August 17, 2018: Adamant About Eaves

For the last couple of months Cintia and I have been working on an affordable housing project in Queensland. I’ll give an update on that in a minute but before I do I’d like to take a brief side-track and talk about the importance of a good roof overhang.

Is this the height of contemporary design? (Image Source: freshome.com)

Is this the epitome of contemporary design? (Image Source: freshome.com)

You see this sort of thing all the time on shows like ‘Grand Designs’ and in glossy magazines promoting the latest trends in style and fashion. It’s usually described as ‘Modern’, ‘Sleek’, ‘Minimalist’ and ‘Stylish’. This is rubbish! What it should be called is ‘Dumb’, ‘Stupid’, ‘Idiotic’, and ‘Moronic’.

From the viewpoint of energy-efficiency, sustainability and durability there are SO many things about this style of home that I could criticise, from the acres of glass and the tons of steel and concrete to the flat roofs and lack of insulation or consideration for climate. But the thing I want to focus on today is the lack of proper eaves (or roof overhangs).

As every bushie knows, if you’re going to be exposed to the elements, you need to have a good hat and boots. In the building arena this translates to a good roof (with adequate slope and overhang) and solid foundations that lift the building up out of any potential moisture problems. It’s just good-old common sense, right?

But, as we all know, common sense is not that common. So I was surprised and delighted to find the following passage in the Installation Instructions for James Hardie Industries ‘Hardieflex’ Eave Lining product

Protection from the environment plays an important part in the thermal comfort and durability of houses, in both cool and hot climates. A simple method is to extend the roof well over the external walls of the typical house to form an eaves overhang or, if further extended, a verandah.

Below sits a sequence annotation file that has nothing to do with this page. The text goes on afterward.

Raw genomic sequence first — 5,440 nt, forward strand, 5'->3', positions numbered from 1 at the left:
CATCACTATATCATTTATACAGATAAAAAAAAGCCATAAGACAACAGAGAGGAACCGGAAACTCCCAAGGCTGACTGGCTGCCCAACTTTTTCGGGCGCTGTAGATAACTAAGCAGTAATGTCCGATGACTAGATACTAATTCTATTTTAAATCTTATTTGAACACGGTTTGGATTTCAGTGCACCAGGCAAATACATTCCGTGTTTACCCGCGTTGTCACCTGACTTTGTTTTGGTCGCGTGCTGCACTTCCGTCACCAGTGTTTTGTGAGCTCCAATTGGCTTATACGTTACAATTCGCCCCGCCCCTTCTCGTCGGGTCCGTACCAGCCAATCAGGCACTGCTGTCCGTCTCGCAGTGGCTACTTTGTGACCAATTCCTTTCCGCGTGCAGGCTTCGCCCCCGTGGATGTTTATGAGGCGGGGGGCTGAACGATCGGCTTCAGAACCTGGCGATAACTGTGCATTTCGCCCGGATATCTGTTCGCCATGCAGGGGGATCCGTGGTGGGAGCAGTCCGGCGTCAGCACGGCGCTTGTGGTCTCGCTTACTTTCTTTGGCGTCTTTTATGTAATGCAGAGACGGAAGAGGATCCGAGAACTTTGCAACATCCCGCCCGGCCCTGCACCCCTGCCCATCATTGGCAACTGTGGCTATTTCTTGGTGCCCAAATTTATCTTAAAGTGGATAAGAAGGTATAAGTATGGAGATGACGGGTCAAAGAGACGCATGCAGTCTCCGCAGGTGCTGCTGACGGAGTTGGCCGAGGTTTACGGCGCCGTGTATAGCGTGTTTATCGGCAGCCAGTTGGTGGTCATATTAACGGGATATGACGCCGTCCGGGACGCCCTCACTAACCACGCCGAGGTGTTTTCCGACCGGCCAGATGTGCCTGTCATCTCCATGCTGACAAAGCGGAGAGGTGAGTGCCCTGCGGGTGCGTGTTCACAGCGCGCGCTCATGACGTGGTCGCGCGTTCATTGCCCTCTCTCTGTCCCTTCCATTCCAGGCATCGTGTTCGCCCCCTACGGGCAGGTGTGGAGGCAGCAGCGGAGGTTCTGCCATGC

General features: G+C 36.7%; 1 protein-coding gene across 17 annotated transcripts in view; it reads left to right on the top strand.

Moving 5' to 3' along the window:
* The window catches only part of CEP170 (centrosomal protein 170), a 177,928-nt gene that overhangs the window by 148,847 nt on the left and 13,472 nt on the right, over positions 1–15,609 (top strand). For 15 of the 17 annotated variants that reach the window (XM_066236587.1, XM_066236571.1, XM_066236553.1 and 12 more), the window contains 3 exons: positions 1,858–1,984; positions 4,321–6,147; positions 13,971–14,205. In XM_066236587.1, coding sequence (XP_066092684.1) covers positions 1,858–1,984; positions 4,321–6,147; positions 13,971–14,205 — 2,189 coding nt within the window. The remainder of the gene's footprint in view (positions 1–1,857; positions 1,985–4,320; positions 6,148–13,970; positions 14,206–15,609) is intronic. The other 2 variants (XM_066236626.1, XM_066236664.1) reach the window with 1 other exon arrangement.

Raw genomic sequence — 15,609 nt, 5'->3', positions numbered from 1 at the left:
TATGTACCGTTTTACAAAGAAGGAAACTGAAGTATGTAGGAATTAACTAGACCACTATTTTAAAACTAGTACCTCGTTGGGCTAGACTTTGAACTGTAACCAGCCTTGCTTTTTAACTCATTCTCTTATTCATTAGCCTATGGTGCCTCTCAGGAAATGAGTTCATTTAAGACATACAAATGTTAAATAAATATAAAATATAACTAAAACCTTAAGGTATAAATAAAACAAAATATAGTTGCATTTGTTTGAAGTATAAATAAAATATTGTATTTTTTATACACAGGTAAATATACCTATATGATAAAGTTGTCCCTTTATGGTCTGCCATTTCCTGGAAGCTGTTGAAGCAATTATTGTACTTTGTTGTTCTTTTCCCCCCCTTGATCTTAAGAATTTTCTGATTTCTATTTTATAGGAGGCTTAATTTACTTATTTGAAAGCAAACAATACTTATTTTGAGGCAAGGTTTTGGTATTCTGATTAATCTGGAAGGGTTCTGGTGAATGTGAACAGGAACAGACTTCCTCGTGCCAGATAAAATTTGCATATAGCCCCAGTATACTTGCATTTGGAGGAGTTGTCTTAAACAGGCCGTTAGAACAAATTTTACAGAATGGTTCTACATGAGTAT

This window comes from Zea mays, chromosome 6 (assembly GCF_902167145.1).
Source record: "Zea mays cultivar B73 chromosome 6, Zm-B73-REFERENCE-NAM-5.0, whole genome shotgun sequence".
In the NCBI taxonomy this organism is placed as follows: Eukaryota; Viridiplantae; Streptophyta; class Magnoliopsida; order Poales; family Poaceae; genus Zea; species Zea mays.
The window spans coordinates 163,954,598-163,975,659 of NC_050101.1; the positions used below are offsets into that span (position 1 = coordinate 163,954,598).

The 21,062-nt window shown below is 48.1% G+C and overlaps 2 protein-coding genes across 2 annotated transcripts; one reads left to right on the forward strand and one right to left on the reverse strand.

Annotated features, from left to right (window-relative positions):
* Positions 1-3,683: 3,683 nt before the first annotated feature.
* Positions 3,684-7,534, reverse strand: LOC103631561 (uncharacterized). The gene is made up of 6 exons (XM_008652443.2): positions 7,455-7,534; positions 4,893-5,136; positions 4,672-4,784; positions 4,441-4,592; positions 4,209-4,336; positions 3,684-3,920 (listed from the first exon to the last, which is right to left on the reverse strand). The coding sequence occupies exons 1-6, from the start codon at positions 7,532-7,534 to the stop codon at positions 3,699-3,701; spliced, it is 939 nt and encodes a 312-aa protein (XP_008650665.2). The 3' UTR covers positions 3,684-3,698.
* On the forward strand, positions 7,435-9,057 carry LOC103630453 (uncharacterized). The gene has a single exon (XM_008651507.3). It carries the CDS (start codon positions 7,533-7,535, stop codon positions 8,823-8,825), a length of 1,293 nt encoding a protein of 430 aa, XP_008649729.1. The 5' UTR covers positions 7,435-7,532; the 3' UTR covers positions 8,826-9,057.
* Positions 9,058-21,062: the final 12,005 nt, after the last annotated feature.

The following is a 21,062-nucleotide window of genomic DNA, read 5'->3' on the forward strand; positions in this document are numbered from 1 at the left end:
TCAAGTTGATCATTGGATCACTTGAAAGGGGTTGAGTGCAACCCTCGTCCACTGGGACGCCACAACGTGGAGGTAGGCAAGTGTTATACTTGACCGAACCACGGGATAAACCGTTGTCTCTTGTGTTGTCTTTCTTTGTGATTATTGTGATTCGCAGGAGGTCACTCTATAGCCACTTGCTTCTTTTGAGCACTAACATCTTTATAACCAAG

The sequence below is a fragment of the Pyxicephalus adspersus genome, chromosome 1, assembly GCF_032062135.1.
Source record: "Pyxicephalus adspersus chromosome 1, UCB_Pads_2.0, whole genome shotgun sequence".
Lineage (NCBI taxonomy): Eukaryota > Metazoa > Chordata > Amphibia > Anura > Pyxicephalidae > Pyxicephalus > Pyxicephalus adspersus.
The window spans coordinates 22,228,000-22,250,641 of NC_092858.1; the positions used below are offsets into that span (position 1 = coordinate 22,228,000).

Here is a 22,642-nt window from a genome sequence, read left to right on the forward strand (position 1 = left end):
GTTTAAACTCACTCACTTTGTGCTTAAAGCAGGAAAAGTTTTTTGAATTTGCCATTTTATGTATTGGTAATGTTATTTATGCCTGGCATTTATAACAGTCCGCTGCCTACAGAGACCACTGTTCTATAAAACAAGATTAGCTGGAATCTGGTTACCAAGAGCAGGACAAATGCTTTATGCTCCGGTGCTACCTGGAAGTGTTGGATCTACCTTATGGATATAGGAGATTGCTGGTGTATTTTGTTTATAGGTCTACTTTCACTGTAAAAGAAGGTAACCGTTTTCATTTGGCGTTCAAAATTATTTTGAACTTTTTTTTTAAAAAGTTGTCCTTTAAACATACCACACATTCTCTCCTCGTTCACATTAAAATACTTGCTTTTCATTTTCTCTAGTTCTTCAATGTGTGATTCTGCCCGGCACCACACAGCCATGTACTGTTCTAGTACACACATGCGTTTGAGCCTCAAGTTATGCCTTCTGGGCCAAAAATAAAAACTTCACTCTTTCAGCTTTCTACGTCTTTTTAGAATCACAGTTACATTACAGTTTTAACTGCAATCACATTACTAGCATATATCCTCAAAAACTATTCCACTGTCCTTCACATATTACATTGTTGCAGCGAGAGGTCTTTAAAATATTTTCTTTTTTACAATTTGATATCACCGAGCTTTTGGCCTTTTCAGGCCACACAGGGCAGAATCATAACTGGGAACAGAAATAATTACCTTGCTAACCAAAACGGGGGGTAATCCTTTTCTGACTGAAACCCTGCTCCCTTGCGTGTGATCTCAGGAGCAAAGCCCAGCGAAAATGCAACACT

Incorporating eaves and overhangs provides a number of important benefits, into your structures such as:

  • shading walls from excessive solar gain
  • keeping direct sun off the window glazing
  • allowing windows to be left open for comfort ventilation while still providing shelter from rain and
  • protecting large areas of walling from rain, keeping wall surfaces relatively dry and free from staining and mould growth.

Unfortunately, the recent trend to reduce the width of traditional eaves and, in some instances to eliminate eaves altogether… deprives the home owner of these benefits and increases running costs of comfort measures, such as air-conditioning.

I couldn’t have said it better myself (although I would add that the correct amount of roof overhang can be calculated to provide solar gain for winter warmth and shading for summer cooling – see our section on Passive Solar Design for more information).

As far as I’m concerned, the correct amount of roof overhang is absolutely essential to good building design. So the next time you see or read something that describes a ‘Modern’ home with a flat roof and no eave overhang as ‘Stylish’ or ‘High Design’ I suggest you do what I do and shout ‘RUBBISH!!!’ at the television or magazine in question.

Project Update

Speaking of roof overhangs, Cintia and I have spent the last few days installing the eave linings on the house we’re building.

Today's progress photo showing the eave linings and furring strips.

Today’s progress photo showing the eave linings and furring strips.